Advanced trading strategies

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Advanced technical indicators

6-minute read

Some technical indicators are suitable for beginners, but others require more in-depth knowledge. In this lesson, we’ll cover the more complex indicators that can help boost your analysis.

What is advanced technical analysis?

Advanced technical analysis is the practice of employing more than one technical indicator or a more complicated indicator to predict price movements.

Before you can perform advanced technical analysis strategies, you’ll need to understand the basics of using charts and indicators. If you don’t, take a look at our introduction to technical analysis course.

Advanced technical indicators

We’re going to take a look at three popular indicators that fall into the advanced category due to the complexity of their equations and their tendency to give false signals.

While false signals might seem like an immediate red flag, it just means you’ll need to confirm them with other indicators. We call this a ‘multi-indicator strategy’.

Fibonacci retracement and ratios

Fibonacci retracements are one of the most popular tools for identifying support and resistance levels. They help traders find the best points for stop-loss orders and price targets.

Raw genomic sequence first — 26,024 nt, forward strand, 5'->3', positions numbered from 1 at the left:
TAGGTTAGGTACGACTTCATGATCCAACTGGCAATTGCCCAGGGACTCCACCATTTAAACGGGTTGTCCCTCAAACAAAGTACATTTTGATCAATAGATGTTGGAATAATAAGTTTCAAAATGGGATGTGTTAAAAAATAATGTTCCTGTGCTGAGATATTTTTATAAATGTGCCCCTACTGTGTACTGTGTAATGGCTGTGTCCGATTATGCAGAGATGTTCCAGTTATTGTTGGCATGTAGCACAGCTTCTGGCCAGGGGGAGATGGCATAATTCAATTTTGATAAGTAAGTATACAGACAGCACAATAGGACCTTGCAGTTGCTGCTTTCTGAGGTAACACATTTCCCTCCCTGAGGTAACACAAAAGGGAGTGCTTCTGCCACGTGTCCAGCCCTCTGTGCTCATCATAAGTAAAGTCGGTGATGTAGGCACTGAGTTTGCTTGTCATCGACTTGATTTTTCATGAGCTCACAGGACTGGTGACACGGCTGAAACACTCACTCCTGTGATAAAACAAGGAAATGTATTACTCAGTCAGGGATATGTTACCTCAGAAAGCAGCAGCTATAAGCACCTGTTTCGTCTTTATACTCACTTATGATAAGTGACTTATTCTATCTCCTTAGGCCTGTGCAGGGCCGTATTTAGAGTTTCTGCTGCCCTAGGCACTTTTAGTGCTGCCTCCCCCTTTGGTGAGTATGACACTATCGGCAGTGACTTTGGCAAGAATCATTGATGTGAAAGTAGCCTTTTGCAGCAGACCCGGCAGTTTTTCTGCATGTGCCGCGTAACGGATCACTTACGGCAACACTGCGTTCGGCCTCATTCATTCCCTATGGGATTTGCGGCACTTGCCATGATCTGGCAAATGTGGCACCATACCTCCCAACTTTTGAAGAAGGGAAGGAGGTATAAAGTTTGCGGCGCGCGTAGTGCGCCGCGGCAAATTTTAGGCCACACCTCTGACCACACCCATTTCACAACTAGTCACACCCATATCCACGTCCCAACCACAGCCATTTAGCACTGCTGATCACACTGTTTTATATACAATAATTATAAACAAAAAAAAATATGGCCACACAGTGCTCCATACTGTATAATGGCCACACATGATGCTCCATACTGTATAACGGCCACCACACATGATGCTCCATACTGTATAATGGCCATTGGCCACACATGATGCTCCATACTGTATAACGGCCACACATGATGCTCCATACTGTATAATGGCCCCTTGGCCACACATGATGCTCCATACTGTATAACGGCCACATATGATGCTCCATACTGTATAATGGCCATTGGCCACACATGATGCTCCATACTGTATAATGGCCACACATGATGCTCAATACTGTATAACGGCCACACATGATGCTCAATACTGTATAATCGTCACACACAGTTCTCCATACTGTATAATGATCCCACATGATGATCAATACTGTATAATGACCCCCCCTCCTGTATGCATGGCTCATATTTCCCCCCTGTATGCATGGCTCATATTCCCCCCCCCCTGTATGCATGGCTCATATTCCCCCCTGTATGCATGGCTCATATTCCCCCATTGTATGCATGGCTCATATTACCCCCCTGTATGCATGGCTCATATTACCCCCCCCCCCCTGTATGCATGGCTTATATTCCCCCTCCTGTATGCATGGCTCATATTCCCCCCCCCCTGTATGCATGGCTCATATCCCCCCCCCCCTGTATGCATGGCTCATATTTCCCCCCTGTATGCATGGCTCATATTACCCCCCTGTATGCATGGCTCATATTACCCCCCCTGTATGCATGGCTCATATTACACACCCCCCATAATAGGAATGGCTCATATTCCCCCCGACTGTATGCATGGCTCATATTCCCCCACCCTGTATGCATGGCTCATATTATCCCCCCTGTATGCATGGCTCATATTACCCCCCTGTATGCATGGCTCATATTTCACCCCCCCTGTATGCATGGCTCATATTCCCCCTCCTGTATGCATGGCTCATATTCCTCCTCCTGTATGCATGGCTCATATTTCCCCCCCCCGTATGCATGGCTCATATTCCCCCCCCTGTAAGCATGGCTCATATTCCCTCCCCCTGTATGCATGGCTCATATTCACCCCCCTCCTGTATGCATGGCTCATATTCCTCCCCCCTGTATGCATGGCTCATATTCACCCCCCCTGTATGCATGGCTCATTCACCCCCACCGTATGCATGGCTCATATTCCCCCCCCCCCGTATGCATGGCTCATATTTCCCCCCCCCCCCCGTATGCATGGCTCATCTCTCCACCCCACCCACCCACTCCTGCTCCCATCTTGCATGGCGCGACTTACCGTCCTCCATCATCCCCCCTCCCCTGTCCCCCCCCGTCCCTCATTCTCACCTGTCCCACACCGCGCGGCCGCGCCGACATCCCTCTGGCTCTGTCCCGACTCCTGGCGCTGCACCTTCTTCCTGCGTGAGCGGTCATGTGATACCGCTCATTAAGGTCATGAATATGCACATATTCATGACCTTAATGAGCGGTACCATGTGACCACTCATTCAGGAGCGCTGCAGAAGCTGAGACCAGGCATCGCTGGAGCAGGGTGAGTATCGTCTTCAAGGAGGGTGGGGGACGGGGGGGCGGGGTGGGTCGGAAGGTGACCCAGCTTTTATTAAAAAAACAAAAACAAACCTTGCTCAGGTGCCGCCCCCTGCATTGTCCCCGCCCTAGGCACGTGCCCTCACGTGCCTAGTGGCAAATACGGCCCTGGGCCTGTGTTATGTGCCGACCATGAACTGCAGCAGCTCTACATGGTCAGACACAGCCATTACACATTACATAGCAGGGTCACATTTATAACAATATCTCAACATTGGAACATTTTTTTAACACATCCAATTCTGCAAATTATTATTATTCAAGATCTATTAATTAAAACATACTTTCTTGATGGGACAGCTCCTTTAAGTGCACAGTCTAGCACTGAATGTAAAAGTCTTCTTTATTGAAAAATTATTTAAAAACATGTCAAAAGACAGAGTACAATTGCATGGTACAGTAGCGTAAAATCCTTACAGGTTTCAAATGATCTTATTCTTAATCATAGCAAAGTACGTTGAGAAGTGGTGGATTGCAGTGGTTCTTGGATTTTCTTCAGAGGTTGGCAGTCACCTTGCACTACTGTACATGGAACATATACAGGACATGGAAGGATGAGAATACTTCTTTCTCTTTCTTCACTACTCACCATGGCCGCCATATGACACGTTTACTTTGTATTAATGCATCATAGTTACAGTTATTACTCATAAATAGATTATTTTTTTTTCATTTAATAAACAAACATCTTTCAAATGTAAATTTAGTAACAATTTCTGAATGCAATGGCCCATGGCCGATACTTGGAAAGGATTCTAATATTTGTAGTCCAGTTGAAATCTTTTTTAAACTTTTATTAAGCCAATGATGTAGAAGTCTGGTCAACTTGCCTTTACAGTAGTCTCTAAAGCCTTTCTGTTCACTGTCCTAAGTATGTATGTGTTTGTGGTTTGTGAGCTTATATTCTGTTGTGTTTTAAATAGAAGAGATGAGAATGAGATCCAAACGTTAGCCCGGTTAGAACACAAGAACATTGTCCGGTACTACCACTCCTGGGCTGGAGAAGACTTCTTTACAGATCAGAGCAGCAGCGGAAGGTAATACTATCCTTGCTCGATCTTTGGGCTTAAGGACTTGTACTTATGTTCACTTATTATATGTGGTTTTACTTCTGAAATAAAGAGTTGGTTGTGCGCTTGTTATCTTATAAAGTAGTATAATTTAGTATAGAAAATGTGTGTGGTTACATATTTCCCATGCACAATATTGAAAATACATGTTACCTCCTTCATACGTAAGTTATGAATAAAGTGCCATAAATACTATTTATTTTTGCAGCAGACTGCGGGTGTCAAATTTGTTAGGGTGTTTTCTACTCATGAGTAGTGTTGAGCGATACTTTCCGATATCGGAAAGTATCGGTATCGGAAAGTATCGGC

The indicator is based on the mathematical sequence identified by Leonardo Fibonacci in the 13th century. The ratios between each of the numbers in his sequence is the most important part for traders. These are 23.6%, 38.2%, 50%, 61.8% and 100%.

Fibonacci retracements are calculated by taking two price extremes on a chart and dividing the vertical distance between them by these ratios.

ATA-FibonacciTheory-Fibonacci Retracements

Once these lines are in place, they can be used to determine where an asset’s momentum is more likely to decrease and so find the key areas where its price could reverse.

The idea is to place a stop loss at the key level that has just been broken and a take profit at the next retracement level in anticipation that the market may exhaust itself.

For example, if the market rises back to the 38.2% level from its previous fall, then the expectation is for the 50% retracement to be the next resistance level or profit target. You will want to confirm bullish pressure before entering the market and place a stop loss at 38.2%.